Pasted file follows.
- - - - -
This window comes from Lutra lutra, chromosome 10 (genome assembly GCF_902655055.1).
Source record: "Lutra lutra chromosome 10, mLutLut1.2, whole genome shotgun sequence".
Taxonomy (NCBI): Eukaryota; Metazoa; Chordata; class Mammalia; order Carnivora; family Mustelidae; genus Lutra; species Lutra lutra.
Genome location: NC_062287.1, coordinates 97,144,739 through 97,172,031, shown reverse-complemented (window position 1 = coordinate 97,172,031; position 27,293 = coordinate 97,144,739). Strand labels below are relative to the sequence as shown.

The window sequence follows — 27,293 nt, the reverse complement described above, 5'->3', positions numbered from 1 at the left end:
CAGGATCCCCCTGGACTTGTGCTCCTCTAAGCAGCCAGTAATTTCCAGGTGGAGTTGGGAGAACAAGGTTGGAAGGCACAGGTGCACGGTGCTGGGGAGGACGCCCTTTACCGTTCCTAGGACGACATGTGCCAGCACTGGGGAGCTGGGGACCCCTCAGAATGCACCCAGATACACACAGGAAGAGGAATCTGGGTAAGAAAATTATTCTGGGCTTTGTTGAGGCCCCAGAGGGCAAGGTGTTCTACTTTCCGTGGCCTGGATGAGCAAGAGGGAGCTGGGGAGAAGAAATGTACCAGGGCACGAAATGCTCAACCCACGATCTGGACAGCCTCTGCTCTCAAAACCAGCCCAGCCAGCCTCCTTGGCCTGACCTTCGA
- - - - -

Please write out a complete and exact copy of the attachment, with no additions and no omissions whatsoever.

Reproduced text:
This window comes from Lutra lutra, chromosome 10 (genome assembly GCF_902655055.1).
Source record: "Lutra lutra chromosome 10, mLutLut1.2, whole genome shotgun sequence".
Taxonomy (NCBI): Eukaryota; Metazoa; Chordata; class Mammalia; order Carnivora; family Mustelidae; genus Lutra; species Lutra lutra.
Genome location: NC_062287.1, coordinates 97,144,739 through 97,172,031, shown reverse-complemented (window position 1 = coordinate 97,172,031; position 27,293 = coordinate 97,144,739). Strand labels below are relative to the sequence as shown.

The window sequence follows — 27,293 nt, the reverse complement described above, 5'->3', positions numbered from 1 at the left end:
CAGGATCCCCCTGGACTTGTGCTCCTCTAAGCAGCCAGTAATTTCCAGGTGGAGTTGGGAGAACAAGGTTGGAAGGCACAGGTGCACGGTGCTGGGGAGGACGCCCTTTACCGTTCCTAGGACGACATGTGCCAGCACTGGGGAGCTGGGGACCCCTCAGAATGCACCCAGATACACACAGGAAGAGGAATCTGGGTAAGAAAATTATTCTGGGCTTTGTTGAGGCCCCAGAGGGCAAGGTGTTCTACTTTCCGTGGCCTGGATGAGCAAGAGGGAGCTGGGGAGAAGAAATGTACCAGGGCACGAAATGCTCAACCCACGATCTGGACAGCCTCTGCTCTCAAAACCAGCCCAGCCAGCCTCCTTGGCCTGACCTTCGA